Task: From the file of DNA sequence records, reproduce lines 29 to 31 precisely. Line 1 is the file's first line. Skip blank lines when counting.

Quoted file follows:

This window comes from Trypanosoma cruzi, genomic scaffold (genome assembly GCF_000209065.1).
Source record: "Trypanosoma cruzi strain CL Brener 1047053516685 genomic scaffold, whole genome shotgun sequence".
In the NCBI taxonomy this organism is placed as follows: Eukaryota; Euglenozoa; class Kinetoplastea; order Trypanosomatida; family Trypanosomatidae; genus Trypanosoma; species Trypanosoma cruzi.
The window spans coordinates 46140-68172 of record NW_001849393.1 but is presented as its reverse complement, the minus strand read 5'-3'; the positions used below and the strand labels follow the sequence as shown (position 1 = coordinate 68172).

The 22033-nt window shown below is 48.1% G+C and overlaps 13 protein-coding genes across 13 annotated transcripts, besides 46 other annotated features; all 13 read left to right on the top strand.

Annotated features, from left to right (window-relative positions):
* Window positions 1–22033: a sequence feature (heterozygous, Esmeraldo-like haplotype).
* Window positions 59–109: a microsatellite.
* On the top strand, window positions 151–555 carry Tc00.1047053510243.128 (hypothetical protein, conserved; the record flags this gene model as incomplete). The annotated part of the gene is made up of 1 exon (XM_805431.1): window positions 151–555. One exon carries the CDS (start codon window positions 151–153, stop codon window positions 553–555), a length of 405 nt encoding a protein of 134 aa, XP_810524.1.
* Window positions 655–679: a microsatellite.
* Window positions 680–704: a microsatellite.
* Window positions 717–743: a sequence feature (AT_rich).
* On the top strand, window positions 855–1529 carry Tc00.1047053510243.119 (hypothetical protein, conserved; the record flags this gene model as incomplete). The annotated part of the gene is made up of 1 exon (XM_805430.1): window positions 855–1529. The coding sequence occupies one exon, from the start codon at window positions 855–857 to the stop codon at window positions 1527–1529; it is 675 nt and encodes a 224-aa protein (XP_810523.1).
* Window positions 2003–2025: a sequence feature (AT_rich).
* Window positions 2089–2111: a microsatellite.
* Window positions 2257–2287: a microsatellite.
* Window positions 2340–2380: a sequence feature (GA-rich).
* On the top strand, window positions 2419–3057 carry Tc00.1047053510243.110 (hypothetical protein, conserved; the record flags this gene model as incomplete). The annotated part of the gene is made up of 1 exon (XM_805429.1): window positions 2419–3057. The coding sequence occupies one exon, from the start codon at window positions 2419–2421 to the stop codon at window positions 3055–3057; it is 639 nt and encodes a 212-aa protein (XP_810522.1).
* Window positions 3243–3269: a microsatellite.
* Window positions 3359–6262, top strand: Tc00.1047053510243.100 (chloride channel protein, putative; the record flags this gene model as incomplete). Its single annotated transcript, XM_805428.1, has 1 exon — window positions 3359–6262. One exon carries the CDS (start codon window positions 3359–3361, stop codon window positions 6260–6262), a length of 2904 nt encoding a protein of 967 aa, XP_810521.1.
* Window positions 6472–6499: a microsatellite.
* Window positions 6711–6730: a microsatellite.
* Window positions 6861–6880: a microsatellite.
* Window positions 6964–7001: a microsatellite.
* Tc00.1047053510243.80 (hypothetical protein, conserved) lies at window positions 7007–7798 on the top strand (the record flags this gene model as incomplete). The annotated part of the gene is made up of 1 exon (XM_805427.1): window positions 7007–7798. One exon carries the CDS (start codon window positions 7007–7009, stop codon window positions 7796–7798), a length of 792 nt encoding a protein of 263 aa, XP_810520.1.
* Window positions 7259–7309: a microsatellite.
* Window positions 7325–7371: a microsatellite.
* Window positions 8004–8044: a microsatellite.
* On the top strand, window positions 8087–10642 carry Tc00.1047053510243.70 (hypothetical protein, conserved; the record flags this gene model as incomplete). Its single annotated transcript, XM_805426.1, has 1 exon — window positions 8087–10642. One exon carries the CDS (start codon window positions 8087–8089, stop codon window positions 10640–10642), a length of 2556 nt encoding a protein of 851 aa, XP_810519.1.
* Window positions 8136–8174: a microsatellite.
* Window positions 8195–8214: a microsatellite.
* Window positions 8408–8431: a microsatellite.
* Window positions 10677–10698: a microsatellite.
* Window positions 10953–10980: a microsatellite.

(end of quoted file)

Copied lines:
* On the top strand, window positions 8087–10642 carry Tc00.1047053510243.70 (hypothetical protein, conserved; the record flags this gene model as incomplete). Its single annotated transcript, XM_805426.1, has 1 exon — window positions 8087–10642. One exon carries the CDS (start codon window positions 8087–8089, stop codon window positions 10640–10642), a length of 2556 nt encoding a protein of 851 aa, XP_810519.1.
* Window positions 8136–8174: a microsatellite.
* Window positions 8195–8214: a microsatellite.